An address given at Golspie, Sutherland, on August 12, 1953, and subsequentllj published — expanded at certain points and abbreviated at others — by the Lord’s Day Observance Societly, London.
The questions relating to the weekly day of rest and worship are of perennial interest and concern. The circumstances in connection with which these questions arise differ from generation to generation, from family to family, and from person to person. But the basic questions are always the questions are always the same. Any argument for or against the weekly Sabbath which fails to come to terms with these basic questions is one which misses the point of the debate. This is why a great deal that has been written in the interests of libertinism is a begging of the question, and, sad to say, a good deal written and pleaded in behalf of Sabbath observance has lacked the cogency of divine sanction. The argument for the perpetuity of the Sabbath rest stands or falls with the question of divine institution and obligation. Whatever expediency might dictate, it can never carry the sanction of law and it cannot bind the conscience of man. There is no law of expediency; it changes with circumstance. And what changes with circumstance is not universal and perpetual law. The recognition of this is necessary not only to guard law; it is also necessary to guard liberty. If we once allow expediency to dictate law, then we are on the road to tyranny, and conscience is no longer captive to the law of God but to the variable fancies of men.
There are three questions that must be dealt with if controversy regarding the Sabbath institution is to be placed in proper focus and if the perpetuity of this ordinance is to be established. These are the Obligation, the Sanctity, and the Observance of the Sabbath.
When we assert the obligation of the Sabbath we are not dealing simply with its obligation under the Mosaic economy. It is the question of its perpetual obligation; it is the question of the relevance to us of the institution which was defined for those of the Mosaic economy in the fourth commandment. What are the facts which indicate that it is of permanent application?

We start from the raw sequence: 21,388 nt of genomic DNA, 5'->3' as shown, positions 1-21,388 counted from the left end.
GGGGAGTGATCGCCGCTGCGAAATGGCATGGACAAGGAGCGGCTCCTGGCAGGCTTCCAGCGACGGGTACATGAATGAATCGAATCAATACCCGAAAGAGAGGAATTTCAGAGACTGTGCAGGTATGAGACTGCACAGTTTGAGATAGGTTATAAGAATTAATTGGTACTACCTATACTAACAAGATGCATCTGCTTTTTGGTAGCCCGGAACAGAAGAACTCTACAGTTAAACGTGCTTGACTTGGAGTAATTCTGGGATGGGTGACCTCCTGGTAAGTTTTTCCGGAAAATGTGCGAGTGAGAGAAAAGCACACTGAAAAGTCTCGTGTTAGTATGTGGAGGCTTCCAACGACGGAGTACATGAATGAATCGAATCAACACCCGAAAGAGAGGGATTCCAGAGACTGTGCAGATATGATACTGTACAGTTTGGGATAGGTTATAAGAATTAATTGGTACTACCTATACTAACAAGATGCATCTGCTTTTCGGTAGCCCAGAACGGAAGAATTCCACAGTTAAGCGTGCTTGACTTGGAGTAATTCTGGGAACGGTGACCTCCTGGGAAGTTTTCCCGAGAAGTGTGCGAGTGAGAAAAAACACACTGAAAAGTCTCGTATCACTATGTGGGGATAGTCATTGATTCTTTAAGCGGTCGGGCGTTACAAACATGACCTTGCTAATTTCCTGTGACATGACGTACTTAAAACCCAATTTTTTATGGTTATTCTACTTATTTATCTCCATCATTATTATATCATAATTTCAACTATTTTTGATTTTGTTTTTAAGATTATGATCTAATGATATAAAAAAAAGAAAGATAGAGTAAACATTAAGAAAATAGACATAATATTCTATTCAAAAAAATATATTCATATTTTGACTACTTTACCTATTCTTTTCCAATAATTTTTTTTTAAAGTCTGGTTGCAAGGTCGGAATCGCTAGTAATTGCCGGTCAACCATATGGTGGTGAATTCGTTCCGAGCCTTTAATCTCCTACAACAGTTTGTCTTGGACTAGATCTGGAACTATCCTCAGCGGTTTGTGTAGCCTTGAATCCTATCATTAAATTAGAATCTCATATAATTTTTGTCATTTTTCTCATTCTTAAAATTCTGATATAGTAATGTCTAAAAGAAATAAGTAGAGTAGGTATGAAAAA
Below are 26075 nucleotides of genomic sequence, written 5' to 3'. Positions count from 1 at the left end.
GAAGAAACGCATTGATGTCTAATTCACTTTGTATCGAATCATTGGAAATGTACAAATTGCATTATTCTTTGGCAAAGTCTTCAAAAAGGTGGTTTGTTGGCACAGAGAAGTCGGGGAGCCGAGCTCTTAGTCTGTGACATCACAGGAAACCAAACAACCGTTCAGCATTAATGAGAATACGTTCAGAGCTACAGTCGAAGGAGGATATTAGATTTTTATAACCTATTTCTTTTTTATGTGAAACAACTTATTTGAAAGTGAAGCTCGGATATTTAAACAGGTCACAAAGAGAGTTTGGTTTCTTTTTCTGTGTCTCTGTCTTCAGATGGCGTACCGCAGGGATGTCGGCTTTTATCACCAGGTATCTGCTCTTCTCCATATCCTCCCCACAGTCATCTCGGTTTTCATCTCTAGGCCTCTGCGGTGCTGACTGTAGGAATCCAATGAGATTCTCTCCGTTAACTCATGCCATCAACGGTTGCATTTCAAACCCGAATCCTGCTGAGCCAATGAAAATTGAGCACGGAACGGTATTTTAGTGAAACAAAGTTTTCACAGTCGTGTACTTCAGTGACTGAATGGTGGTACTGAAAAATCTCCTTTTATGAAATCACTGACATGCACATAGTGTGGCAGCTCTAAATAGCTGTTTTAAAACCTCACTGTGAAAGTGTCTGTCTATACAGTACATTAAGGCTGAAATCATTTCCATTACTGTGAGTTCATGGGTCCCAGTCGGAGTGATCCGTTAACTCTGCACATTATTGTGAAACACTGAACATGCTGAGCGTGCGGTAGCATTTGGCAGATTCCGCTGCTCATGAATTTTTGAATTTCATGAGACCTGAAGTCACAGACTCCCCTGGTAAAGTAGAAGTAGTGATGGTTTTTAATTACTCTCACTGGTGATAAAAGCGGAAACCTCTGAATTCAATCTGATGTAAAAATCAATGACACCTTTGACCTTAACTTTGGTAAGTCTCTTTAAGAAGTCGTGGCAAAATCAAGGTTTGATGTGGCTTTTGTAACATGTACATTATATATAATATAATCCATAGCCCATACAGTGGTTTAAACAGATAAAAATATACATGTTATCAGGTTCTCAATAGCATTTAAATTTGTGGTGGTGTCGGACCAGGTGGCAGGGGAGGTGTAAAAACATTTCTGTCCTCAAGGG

1. The Sabbath was instituted at creation (Gen. 2:2, 3). It belongs, therefore, to the order of things which God established for man at the beginning. It is relevant quite apart from sin and the need of redemption. In this respect belongs the institutions of labor (Gen. 2:1 5), of marriage (Gen. 2:2, 3), and of fruitfulness (Gen. 1:28). The Sabbath institution was given to man as man, for the good of man as man, and extended to man the assurance and promise that his labor would is issue in a Sabbath rest similar to the rest of God Himself. The Sabbath is a creation ordinance and does not derive its validity or its necessity or its sanction, in the first instance, from any exigencies arising from sin, nor from any of the provisions of redemptive grace. When sin entered, the circumstances under which the Sabbath rest was to be observed were altered just as in the case of these other institutions. The forces of redemptive grace were now indispensable to their proper discharge. But the entrance of sin did not abrogate , the Sabbath institution any more than it abrogated the institutions of labor, marriage and fruitfulness. The depravity arising from sin did not make, in any way, irrelevant or unnecessary the obligations emanating from these divine institutions. In a word, sin does not abrogate creation ordinances and redemption does not make superfluous their obligation and fulfillment.
2. The Sabbath rests upon the divine example (Gen. 2:2). This is expressly stated in the fourth commandment. “For in six days the Lord made heaven and earth, the sea, and all that in them is, and rested the seventh day: wherefore the Lord blessed the Sabbath day and hallowed it” (Exod. 20:11). This means that the sequence for man of six days of labor and one day of rest is patterned after the sequence which God followed in the grand scheme of His creative work. God created in six successive days and He rested on the seventh. That is the exemplar for man. In this connection, there are a few questions to be asked and the questions contain their answers. Has God’s work of creation ceased to be relevant to us? Has the fact that He created, not in one grand fiat but in the space of six days, become irrelevant? Is not the fact of creation basic to all Christian thinking? The Biblical writers should be our monitors in this. How frequently the God of Christian faith and piety is identified by the inspired writers as the God who made the world and all things therein! More specifically, has the fact that God rested on the seventh day ceased to be relevant? God is not now creating; He is resting